-ZiLi-


Maille Code V2.0 T7.1 R5.6 Ep Fper Mfe.s Ws$ Cpbsw$ G0.3-6.4 I1.0-30.0 N28.25 Pj Dacdejst Xagtw S08 Hi

Human societies are like chain mail.
A single link will be worth nothing.
A chain is of use, but will break at the weakest link.
A weak weave will have the need to replace weak links.
A strong weave will survive even with weak links included.
-'me

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Posted on Tue Jul 12, 2011 11:57 am
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i've worked 4ga stainless.
it's manageable.

don't expect pretty cuts unless you're the guy with a saw for 20 years.


PSA: remember to stretch.
3.o is fixing everything.

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Posted on Wed Jul 13, 2011 9:03 pm
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4!!!!!!! that's nuts. I'm having a hard enough time with 12. from people that I know that have tried on the armor I've made most find 14 even too heavy but 16 is like nothing to wear. jap weaves like J4in1 can be done with hella tight AR's though not as stable as J6in1. i'm curious which is stronger cuz J4in1 would have the tight ar but j6in1 is denser. guess what I'm really saying is 16 is ideal and anything lower then 12 is madness.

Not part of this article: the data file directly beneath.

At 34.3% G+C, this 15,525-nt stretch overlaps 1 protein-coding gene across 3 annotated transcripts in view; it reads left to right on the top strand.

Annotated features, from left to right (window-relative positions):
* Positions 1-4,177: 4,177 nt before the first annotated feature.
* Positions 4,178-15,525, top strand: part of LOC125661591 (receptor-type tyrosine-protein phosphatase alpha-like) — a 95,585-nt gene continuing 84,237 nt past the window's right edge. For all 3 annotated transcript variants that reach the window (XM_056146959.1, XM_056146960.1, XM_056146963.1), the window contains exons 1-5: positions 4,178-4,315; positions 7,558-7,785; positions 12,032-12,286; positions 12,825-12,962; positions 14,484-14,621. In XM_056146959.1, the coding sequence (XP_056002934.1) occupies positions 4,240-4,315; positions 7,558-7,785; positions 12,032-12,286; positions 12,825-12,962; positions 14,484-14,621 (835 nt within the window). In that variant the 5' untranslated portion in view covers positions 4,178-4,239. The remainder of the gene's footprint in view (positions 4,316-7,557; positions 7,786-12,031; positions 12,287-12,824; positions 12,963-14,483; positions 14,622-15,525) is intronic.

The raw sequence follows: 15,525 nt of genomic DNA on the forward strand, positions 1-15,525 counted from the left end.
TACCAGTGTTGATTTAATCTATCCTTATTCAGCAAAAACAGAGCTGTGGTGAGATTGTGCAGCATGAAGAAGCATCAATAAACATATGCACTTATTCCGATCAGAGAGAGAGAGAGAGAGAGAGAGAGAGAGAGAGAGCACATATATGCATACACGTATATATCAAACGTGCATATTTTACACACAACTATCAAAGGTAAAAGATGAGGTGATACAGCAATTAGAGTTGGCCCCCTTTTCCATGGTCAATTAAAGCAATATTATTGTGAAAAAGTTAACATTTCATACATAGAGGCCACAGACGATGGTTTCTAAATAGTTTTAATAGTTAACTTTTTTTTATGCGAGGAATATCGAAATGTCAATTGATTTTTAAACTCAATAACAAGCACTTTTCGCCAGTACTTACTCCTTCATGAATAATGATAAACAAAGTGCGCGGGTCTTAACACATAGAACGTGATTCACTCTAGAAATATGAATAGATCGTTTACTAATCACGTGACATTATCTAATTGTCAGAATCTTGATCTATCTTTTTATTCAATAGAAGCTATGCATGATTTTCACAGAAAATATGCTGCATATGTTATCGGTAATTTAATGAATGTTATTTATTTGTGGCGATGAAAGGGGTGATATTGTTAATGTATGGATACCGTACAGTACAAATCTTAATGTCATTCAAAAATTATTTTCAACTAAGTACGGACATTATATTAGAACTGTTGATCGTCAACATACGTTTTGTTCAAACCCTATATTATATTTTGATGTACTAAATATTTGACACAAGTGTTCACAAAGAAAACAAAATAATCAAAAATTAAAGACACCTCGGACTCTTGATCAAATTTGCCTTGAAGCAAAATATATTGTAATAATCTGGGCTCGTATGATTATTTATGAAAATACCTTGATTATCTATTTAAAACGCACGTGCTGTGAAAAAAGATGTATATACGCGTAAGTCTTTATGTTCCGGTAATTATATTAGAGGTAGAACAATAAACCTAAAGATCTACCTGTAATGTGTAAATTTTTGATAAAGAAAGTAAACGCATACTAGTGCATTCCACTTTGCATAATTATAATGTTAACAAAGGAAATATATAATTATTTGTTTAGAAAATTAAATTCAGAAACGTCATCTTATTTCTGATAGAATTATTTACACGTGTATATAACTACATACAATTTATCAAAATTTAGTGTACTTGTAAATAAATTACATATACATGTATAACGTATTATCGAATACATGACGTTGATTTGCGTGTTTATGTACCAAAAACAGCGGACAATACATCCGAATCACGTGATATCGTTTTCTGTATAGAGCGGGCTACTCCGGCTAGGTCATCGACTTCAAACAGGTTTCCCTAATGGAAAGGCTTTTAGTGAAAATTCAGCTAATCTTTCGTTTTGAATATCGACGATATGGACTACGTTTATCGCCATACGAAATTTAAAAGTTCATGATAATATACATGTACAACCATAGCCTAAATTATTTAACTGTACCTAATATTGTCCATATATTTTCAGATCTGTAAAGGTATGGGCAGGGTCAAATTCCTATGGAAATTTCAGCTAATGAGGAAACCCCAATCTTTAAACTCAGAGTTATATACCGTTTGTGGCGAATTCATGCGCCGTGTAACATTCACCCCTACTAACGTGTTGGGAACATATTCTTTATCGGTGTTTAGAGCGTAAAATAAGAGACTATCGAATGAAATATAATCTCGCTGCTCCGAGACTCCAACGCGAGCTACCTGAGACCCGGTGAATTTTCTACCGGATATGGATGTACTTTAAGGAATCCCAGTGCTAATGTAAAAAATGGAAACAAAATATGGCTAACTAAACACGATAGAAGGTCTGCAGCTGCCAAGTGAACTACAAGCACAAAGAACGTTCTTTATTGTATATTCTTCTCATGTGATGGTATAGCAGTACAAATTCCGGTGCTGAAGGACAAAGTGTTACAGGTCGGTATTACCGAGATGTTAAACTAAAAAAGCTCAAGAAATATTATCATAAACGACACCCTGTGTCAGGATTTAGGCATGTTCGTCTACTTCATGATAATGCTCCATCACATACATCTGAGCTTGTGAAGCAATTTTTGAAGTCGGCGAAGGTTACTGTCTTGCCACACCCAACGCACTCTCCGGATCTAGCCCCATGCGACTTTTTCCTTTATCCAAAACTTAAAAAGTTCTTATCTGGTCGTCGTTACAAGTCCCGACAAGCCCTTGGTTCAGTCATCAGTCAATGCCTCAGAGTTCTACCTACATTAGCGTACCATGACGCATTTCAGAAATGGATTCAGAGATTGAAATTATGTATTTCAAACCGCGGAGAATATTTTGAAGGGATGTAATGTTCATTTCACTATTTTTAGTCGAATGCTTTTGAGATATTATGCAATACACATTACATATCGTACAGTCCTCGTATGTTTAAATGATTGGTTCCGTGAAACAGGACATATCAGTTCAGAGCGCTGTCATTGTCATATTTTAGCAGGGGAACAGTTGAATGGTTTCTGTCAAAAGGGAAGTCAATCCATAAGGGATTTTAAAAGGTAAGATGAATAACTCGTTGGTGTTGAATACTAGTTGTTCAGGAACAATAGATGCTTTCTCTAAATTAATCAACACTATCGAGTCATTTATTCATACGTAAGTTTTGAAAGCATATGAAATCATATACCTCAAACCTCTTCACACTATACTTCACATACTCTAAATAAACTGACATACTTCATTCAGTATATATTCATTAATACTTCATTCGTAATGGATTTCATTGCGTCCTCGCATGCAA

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1-6 gauge
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Posted on Wed Jul 13, 2011 11:45 pm
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i've worked 10awg titanium and 4awg stainless. yes, it would not work well for armor, but there are countless other applications.